The authors believe that in a multi-level system, this seller optimism can have two components, product demand and recruitment potential. When evaluating the effects of product demand optimism, the authors recognize that the chance of financial success will ultimately be determined by the demand for the product, just as with a traditional retail business.
However, when the authors introduced the variable of recruitment optimism into the model, they claim that a seller can be induced to make profit-losing payments to the company even if the seller knows that the demand for a product is low. When a seller believes that recruitment rewards will make up for losses from low product demand plus commission payments, they will continue to participate in the system.
The authors argue that this gives the company incentive, not only to overstate product demand, but also overstate recruitment potential. Thus, a participant’s willingness to pay for the right to participate will depend on their combined optimism about both product demand and recruitment success—the two things that are “bundled” in a direct selling company contract. If all participants in the multi-level group are highly optimistic, the authors conclude, then there is no outside factor to limit a negative transfer of wealth to the operator.
Dr. Branko Jovanovic, Principal at The Brattle Group who has a Ph.D. in economics, addresses this point, saying “Companies attempt to police this, but creation of expectations is something largely out of their control because they cannot police every single participant who is trying to recruit people with unsupported or overly optimistic statements.”
Industry Provisions to Answer FTC Concerns
The Brattle Group authors expand on other ways that direct selling companies can avoid negative transfer results, and by extension, FTC intervention. Jovanovic points out that this FTC model did not include as a variable the “Undo Option.” This is a reference to a previous stipulation used by the FTC requiring a company to allow its distributors the option to return and refund unsold product.
Jovanovic says, “This gives people protection from making their own overly enthusiastic expectation.” He adds that, “More and more MLMs are allowing distributors to return product with full refund, including shipping costs. This seems like a pretty typical way to ensure that there is no harm.”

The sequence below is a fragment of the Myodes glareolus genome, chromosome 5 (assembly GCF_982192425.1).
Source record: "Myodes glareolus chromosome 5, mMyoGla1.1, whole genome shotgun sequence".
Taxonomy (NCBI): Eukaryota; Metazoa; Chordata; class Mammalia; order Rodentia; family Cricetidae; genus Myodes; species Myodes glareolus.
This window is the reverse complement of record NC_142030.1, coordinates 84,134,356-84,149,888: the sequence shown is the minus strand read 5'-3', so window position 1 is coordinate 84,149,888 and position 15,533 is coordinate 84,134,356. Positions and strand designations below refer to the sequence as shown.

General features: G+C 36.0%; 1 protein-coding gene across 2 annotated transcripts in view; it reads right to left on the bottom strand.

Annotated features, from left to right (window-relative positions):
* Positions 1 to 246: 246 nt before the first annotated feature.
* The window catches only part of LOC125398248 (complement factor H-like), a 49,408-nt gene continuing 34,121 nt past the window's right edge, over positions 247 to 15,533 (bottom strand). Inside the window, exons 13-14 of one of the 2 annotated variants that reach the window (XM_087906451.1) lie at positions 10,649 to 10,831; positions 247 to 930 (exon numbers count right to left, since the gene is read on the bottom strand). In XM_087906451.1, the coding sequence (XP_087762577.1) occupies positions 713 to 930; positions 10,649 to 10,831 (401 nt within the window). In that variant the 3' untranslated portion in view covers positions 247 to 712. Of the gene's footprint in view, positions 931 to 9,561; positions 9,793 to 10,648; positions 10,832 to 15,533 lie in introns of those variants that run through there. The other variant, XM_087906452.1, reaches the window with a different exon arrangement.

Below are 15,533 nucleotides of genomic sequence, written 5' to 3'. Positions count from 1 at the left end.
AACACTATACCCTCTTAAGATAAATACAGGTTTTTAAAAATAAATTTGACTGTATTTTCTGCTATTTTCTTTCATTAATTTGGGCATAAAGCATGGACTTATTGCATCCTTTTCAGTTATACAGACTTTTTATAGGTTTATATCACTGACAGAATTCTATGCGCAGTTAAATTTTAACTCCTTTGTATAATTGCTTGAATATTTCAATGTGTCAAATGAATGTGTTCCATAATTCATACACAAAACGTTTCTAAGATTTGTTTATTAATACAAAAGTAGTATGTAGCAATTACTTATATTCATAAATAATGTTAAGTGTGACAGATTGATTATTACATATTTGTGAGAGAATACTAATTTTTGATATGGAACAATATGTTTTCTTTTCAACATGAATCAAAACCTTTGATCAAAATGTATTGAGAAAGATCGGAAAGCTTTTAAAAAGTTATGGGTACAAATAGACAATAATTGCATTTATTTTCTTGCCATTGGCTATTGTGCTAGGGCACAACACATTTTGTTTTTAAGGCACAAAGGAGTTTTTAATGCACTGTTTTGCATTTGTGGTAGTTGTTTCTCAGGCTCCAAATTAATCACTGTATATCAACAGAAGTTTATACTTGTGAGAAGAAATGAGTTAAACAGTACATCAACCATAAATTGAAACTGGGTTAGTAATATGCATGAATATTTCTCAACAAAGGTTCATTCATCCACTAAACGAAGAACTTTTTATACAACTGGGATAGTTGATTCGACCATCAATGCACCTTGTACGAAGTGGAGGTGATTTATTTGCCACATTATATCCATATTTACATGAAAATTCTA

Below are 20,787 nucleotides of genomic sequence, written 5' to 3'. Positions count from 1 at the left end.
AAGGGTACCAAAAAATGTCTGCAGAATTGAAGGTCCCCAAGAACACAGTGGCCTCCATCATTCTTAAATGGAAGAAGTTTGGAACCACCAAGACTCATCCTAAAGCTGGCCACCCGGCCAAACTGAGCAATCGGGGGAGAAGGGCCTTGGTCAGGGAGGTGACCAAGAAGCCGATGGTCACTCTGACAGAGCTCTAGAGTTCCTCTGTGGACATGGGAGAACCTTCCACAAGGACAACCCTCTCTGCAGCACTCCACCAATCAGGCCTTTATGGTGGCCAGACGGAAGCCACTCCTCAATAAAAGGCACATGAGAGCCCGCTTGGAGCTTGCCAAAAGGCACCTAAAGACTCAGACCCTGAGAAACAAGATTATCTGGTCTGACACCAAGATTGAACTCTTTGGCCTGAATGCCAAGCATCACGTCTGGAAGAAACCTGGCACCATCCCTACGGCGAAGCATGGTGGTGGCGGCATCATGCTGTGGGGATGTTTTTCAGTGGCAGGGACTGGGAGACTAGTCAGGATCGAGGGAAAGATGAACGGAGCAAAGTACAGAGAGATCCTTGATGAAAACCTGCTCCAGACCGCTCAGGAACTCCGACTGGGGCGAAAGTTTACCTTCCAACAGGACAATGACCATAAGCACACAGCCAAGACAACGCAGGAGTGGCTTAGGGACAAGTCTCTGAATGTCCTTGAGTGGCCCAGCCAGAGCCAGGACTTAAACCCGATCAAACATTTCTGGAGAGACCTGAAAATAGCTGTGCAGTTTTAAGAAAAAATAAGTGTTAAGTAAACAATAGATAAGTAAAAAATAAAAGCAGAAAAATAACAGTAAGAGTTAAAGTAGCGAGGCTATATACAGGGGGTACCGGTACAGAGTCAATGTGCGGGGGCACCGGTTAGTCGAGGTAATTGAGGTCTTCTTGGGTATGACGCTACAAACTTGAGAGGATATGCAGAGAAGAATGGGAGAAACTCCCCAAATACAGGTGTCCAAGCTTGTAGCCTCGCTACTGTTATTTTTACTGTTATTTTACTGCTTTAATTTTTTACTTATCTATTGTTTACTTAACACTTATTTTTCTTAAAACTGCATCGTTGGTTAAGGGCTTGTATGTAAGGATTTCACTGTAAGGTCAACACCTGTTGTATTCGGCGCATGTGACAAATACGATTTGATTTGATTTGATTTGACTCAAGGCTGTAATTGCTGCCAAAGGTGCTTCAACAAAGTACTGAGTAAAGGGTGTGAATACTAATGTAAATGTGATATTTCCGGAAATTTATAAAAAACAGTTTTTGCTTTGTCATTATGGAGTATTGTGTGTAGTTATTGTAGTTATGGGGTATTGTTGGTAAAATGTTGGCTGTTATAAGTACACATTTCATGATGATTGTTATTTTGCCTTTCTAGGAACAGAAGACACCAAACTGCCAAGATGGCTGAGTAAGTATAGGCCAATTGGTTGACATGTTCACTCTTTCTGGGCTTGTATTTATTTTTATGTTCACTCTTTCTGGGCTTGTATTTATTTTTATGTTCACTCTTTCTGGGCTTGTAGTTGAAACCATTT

Another tool used by direct selling companies to prevent unwarranted pyramid labels and scrutiny are segmentation programs that clearly separate those who only want to purchase discounted product versus those who wish to be distributors.
Jovanovic says that a company can utilize a “preferred customer” designation option to recognize participants who are seeking non-monetary gain, i.e., product discounts.
He says, “The preferred customers are the ones enjoying the product but are not participating in a business opportunity. If they enjoy the product enough, they may switch to the designation of distributor and can then start participating in a full compensation program. There are still direct selling companies out there that don’t have the preferred customer designation and I’m not sure how long that can stand. I think it’s a helpful designation because you are able to demonstrate to a regulator, to the FTC, that there is genuine consumption because these people don’t have any other motivation other than consuming the product at discount.”
Jovanovic adds, “You can use the behavior of the preferred customers to infer what level of personal consumption would be allowable or would be reasonable for the people who are participating in the business.”
Heisz says, “Neora is in total compliance with all state and federal law and the guidance put forth previously by the FTC. Their lawsuit against us appears to be an effort by the agency to change the laws around MLMs.”
“I do view this as a threat to the industry, and I think it elicits a desire by the FTC to change the industry,” she adds. “I think the industry needs to engage in dialogue to prevent that because there are millions of Americans whose livelihoods are threatened by this.”
Perhaps Mike Collins, longtime direct selling executive and now consultant to the channel, sums it up best: “The FTC has been pursuing us for decades on the same grounds, under political administrations that were ostensibly far more hostile to our business model than this one. Yet here we are, having created the DSSRC, and having had the flagship brands in our industry turn heavily towards retail customer marketing, and purchaser classification, etc., now on the brink of having to live under this draconian set of policies.”
Collins concludes, “Neora’s move looks more and more like the right thing to do.”